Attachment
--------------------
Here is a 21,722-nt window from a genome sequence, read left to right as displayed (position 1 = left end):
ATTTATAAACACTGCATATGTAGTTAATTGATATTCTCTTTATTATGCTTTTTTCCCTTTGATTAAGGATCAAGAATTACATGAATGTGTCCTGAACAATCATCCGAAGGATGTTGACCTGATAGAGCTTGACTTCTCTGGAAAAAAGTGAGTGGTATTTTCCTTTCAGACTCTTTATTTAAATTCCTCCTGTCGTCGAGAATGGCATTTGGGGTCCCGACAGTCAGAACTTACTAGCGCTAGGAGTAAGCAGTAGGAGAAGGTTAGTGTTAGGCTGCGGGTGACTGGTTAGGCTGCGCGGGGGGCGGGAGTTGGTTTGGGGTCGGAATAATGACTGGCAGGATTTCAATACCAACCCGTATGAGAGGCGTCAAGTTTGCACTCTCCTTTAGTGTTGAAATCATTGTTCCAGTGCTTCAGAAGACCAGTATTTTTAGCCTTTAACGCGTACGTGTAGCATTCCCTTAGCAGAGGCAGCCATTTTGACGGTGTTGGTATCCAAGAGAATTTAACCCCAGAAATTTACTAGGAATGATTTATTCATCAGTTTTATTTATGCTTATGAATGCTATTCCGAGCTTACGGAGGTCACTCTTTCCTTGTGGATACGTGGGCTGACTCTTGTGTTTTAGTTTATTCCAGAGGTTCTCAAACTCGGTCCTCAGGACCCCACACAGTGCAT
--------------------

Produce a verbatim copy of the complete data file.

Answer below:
Here is a 21,722-nt window from a genome sequence, read left to right as displayed (position 1 = left end):
ATTTATAAACACTGCATATGTAGTTAATTGATATTCTCTTTATTATGCTTTTTTCCCTTTGATTAAGGATCAAGAATTACATGAATGTGTCCTGAACAATCATCCGAAGGATGTTGACCTGATAGAGCTTGACTTCTCTGGAAAAAAGTGAGTGGTATTTTCCTTTCAGACTCTTTATTTAAATTCCTCCTGTCGTCGAGAATGGCATTTGGGGTCCCGACAGTCAGAACTTACTAGCGCTAGGAGTAAGCAGTAGGAGAAGGTTAGTGTTAGGCTGCGGGTGACTGGTTAGGCTGCGCGGGGGGCGGGAGTTGGTTTGGGGTCGGAATAATGACTGGCAGGATTTCAATACCAACCCGTATGAGAGGCGTCAAGTTTGCACTCTCCTTTAGTGTTGAAATCATTGTTCCAGTGCTTCAGAAGACCAGTATTTTTAGCCTTTAACGCGTACGTGTAGCATTCCCTTAGCAGAGGCAGCCATTTTGACGGTGTTGGTATCCAAGAGAATTTAACCCCAGAAATTTACTAGGAATGATTTATTCATCAGTTTTATTTATGCTTATGAATGCTATTCCGAGCTTACGGAGGTCACTCTTTCCTTGTGGATACGTGGGCTGACTCTTGTGTTTTAGTTTATTCCAGAGGTTCTCAAACTCGGTCCTCAGGACCCCACACAGTGCAT